Are There Non-Addictive ADHD Medications to Help with Focus?

Are there non-addictive ADHD medications to help with focus? Yes, there are a number of these effective medications to help improve ADHD symptoms in both children and adults. This article will discuss some possible alternatives to the use of addictive stimulant drugs, such as mixed amphetamine salts and methylphenidate. While these medications have their place in the treatment of ADHD and other medical conditions, they can also cause physical dependence and addiction. Since these conditions can occur without warning and even under medical supervision, non-addictive options may be worth trying first.

The abuse of stimulant drugs, whether licit or illicit, can cause severe derangement of normal brain function, particularly concerning the critical brain messenger chemicals dopamine, norepinephrine and serotonin. The combination of pathological sleep deprivation from stimulant drug abuse and extreme depletion of brain messenger chemicals called neurotransmitters can cause paranoia and exceedingly peculiar behavior in the abuser. They may obsessively peer out the windows, thinking everyone is watching them, waiting to harm them. Sometimes, they become so convinced their odd illusions are real they will even call the police on themselves, reporting that tiny little men have moved into their home and are eating all their food. They may demand that law enforcement catch the pesky, sawed-off intruders and cart them away. One stimulant abuser was so sure of these invaders’ presence that police had to finally pacify her by pretending to use a “little man bag” to remove the imaginary tiny people.

Another abuser called emergency services for assistance because they saw 100 people in orange t-shirts standing in front of their home and they wanted the colorful trespassers removed from the premises immediately if not sooner. How this person knew there was exactly 100 wasn’t clear. These things have actually happened in real life and may sound amusing to the readers of this article, but there is really nothing funny about being disconnected from reality to such an extreme degree. There is nothing comical about losing your mind.

All stimulants can cause withdrawal symptoms if suddenly stopped. While not considered especially dangerous physically, this kind of withdrawal can cause profound, severe depression. This depression is caused by the brain’s depletion of dopamine and serotonin caused by repeated use of stimulants. The stimulants cause the brain to continually release these neurotransmitters in such a way that the brain cannot replace them fast enough. Dopamine is the brain’s feel-good, reward chemical. Without it, life may look very bleak. This has been described as if all the colors have washed out from the world. A shortage of serotonin has been linked to clinical depression. The result can be severe, even suicidal, feelings of depression. Certain medications can help the brain heal, raise neurotransmitter levels and relieve depression in those recovering in both the detox and recovery phases of stimulant addiction treatment.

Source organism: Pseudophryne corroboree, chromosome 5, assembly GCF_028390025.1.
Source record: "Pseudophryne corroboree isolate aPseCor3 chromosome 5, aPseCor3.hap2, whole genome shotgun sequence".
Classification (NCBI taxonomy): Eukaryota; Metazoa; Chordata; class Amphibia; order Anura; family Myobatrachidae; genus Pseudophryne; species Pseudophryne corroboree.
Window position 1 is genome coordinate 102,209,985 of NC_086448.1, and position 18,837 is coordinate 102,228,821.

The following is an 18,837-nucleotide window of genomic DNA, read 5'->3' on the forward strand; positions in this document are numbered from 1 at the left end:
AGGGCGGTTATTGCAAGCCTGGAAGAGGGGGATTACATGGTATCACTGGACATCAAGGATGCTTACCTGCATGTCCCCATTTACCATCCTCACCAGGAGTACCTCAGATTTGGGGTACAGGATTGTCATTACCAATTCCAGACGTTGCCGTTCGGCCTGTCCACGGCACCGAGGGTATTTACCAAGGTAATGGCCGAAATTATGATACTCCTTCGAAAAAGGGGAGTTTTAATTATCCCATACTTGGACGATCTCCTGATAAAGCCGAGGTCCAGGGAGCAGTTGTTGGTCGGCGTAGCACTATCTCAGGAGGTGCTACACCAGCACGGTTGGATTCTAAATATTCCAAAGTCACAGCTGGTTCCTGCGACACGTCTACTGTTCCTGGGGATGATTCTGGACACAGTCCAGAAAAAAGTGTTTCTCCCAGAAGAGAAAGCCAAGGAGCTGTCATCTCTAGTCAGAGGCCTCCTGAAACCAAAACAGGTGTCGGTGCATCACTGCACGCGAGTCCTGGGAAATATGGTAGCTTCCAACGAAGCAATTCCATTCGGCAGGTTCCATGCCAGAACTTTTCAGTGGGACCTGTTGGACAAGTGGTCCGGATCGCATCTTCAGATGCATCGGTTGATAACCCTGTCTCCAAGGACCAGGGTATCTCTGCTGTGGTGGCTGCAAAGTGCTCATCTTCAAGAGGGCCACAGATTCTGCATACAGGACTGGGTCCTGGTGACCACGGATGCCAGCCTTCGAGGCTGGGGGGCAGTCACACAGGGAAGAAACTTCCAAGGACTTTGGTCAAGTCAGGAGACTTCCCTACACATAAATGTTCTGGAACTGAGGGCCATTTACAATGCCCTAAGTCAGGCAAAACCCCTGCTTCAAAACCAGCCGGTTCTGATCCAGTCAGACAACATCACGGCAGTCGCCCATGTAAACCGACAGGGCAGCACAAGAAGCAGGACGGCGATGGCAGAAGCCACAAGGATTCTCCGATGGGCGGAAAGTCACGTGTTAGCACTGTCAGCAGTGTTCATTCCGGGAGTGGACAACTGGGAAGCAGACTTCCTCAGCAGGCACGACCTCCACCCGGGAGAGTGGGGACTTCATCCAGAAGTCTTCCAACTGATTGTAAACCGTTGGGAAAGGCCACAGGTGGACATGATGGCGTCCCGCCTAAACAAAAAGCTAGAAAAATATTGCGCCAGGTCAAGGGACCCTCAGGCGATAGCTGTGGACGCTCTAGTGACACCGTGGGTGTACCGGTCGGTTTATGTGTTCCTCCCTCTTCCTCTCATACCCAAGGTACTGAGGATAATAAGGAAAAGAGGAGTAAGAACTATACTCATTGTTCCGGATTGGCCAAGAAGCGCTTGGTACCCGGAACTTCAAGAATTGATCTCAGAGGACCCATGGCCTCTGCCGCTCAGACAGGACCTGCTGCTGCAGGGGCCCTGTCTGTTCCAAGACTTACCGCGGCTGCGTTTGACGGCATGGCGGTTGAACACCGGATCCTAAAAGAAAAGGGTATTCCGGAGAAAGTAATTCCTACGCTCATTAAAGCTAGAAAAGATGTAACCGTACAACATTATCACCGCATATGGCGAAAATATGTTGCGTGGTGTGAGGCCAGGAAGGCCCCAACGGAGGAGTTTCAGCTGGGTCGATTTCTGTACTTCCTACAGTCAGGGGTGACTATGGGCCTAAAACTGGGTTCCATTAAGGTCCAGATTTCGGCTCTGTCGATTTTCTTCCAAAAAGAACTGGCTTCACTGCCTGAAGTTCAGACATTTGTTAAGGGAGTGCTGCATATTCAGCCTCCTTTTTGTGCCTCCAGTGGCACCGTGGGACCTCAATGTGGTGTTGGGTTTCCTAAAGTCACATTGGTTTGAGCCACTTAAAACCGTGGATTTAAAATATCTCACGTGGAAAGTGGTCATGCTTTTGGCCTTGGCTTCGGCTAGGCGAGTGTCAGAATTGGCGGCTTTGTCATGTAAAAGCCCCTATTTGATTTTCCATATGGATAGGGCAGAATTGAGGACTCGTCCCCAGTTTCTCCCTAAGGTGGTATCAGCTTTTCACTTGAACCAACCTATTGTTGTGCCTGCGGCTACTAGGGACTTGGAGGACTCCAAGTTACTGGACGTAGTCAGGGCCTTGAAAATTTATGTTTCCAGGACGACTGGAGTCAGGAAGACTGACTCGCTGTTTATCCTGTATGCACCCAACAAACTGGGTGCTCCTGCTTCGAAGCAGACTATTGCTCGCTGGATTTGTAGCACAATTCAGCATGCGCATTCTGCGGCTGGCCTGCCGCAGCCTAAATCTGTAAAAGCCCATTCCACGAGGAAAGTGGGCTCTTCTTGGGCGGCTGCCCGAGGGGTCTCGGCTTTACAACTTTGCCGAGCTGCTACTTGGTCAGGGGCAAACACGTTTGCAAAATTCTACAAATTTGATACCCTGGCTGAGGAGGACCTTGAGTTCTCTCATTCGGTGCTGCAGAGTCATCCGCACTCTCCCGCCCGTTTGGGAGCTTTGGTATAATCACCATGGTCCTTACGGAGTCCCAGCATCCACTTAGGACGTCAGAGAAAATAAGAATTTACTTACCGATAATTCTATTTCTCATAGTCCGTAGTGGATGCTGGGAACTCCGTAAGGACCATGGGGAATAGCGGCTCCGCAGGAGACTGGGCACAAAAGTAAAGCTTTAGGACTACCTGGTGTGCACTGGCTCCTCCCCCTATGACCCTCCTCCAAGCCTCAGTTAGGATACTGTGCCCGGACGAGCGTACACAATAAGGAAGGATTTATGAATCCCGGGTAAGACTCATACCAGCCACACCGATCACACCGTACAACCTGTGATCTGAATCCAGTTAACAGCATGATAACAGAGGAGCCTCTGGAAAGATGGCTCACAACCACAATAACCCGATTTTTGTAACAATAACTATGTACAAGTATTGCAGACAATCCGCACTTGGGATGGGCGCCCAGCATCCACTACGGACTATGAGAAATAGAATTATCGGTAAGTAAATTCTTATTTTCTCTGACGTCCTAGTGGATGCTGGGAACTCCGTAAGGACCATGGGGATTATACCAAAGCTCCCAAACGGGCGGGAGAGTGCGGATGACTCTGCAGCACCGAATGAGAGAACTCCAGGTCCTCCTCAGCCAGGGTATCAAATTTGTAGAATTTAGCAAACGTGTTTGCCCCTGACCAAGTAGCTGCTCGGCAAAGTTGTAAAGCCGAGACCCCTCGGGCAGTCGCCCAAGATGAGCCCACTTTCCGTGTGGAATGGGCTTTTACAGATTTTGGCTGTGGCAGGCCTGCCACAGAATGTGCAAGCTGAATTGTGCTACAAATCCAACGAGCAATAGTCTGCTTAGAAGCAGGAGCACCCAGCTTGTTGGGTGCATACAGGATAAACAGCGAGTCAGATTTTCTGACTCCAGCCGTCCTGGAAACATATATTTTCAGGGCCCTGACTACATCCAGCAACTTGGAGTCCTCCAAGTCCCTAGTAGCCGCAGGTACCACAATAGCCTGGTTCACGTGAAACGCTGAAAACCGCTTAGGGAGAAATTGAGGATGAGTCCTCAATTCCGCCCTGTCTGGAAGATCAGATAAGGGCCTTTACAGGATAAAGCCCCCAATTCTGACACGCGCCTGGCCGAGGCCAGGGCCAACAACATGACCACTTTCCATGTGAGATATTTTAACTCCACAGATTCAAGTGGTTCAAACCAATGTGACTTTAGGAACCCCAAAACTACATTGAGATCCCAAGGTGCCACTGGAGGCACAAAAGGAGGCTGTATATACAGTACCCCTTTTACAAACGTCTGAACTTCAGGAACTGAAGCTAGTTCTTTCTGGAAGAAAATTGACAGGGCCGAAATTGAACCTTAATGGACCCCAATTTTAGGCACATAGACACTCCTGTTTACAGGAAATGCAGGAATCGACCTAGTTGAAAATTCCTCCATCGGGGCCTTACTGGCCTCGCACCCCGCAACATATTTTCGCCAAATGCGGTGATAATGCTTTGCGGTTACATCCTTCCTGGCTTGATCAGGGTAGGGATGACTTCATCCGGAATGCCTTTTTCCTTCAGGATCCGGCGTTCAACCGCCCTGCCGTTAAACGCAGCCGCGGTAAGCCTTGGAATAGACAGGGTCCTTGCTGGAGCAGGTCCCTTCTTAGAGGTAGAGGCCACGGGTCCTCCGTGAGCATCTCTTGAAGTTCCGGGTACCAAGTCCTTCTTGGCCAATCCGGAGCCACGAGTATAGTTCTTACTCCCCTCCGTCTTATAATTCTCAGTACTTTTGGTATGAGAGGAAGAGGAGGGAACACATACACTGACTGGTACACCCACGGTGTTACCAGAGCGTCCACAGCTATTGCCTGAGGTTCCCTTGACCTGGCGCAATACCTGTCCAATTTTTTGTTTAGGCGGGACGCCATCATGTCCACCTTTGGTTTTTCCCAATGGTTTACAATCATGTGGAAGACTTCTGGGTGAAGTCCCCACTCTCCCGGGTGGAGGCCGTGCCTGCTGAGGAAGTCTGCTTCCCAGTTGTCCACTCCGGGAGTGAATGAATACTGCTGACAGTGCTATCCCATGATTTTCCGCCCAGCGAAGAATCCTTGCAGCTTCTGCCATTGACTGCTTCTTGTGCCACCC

Alternatives to Addictive ADHD Medications

There are both drug and non-drug options for treating ADHD symptoms. These can be used alone or in combination. Besides addiction, even when taken as prescribed, standard ADHD stimulants drugs can cause heart problems, loss of appetite, insomnia, mood swings and even suicidal thoughts. Here are some alternatives to standard stimulant drugs:

  • Amoxetine
  • Buproprion
  • Clonidine
  • Guanfacine

Amoxetine, sold under the brand name Strattera, may help those with ADHD by working on the brain’s norepinephrine system. This action appears to increase attention span and reduce impulsive behavior. Strattera does have the disadvantage of causing suicidal thoughts in a very small number of users, just like stimulants can, although Strattera is not a stimulant nor a controlled substance. It may not be suitable for children with both ADHD and anxiety, and it can take several weeks to reach full effectiveness. The medication is about two-thirds as effective as stimulants, with exact results varying from patient to patient.

Guanfacine, brand name Intuniv, is actually an alpha agonist. It was developed to lower high blood pressure, but it now has another use for children with ADHD who also experience tics, sleep disorders and aggression. Originally used off-label for ADHD, the drug now has FDA approval for this condition. When taken for ADHD, it’s swallowed whole as a time-released medication working around the clock.

Clonidine is a beta-blocker, a reliable, effective medication long used to lower blood pressure and to treat certain heart conditions. In long-acting form under the brand name Kapvay it’s FDA approved to treat ADHD. Its exact mechanism in ADHD is unknown, but it may work by balancing neurotransmitters, which in turn reduces hyperactivity and may increase focus.

Buproprion is an older medication traditionally used to treat depression. It’s an NDRI, which stands for norepinephrine and dopamine reuptake inhibitor. This means it works by making more of both neurotransmitters available to the brain’s cells, possibly improving memory, concentration and focus.

For More Information

If you’d like more information about ADHD treatment medications and other alternatives, just call us anytime at 833-364-0736. We can help you find a doctor who treats ADHD or help you find a drug treatment facility for stimulant addiction. We can also answer any questions you may have. We’re here to help.